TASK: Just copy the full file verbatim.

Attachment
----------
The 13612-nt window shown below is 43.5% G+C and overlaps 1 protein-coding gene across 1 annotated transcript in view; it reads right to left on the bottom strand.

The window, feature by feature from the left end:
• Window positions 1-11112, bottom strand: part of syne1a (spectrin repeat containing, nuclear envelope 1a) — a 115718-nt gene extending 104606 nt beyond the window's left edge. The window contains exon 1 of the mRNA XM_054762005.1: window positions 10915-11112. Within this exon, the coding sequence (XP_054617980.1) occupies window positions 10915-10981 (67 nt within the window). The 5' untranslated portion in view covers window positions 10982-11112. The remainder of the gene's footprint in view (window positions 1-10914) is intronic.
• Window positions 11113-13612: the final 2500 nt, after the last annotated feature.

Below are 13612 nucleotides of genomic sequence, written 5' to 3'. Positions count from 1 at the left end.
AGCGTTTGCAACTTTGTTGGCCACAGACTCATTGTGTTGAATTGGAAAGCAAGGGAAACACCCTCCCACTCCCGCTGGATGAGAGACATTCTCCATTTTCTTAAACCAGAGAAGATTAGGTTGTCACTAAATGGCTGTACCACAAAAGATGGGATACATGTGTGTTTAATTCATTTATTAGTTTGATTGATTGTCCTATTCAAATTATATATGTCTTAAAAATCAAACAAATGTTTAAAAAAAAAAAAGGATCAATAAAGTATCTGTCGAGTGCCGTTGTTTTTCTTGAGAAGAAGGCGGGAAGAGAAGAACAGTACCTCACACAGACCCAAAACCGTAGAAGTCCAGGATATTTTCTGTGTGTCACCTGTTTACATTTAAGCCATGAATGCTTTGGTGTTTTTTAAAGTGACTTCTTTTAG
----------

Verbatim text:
The 13612-nt window shown below is 43.5% G+C and overlaps 1 protein-coding gene across 1 annotated transcript in view; it reads right to left on the bottom strand.

The window, feature by feature from the left end:
• Window positions 1-11112, bottom strand: part of syne1a (spectrin repeat containing, nuclear envelope 1a) — a 115718-nt gene extending 104606 nt beyond the window's left edge. The window contains exon 1 of the mRNA XM_054762005.1: window positions 10915-11112. Within this exon, the coding sequence (XP_054617980.1) occupies window positions 10915-10981 (67 nt within the window). The 5' untranslated portion in view covers window positions 10982-11112. The remainder of the gene's footprint in view (window positions 1-10914) is intronic.
• Window positions 11113-13612: the final 2500 nt, after the last annotated feature.

Below are 13612 nucleotides of genomic sequence, written 5' to 3'. Positions count from 1 at the left end.
AGCGTTTGCAACTTTGTTGGCCACAGACTCATTGTGTTGAATTGGAAAGCAAGGGAAACACCCTCCCACTCCCGCTGGATGAGAGACATTCTCCATTTTCTTAAACCAGAGAAGATTAGGTTGTCACTAAATGGCTGTACCACAAAAGATGGGATACATGTGTGTTTAATTCATTTATTAGTTTGATTGATTGTCCTATTCAAATTATATATGTCTTAAAAATCAAACAAATGTTTAAAAAAAAAAAAGGATCAATAAAGTATCTGTCGAGTGCCGTTGTTTTTCTTGAGAAGAAGGCGGGAAGAGAAGAACAGTACCTCACACAGACCCAAAACCGTAGAAGTCCAGGATATTTTCTGTGTGTCACCTGTTTACATTTAAGCCATGAATGCTTTGGTGTTTTTTAAAGTGACTTCTTTTAG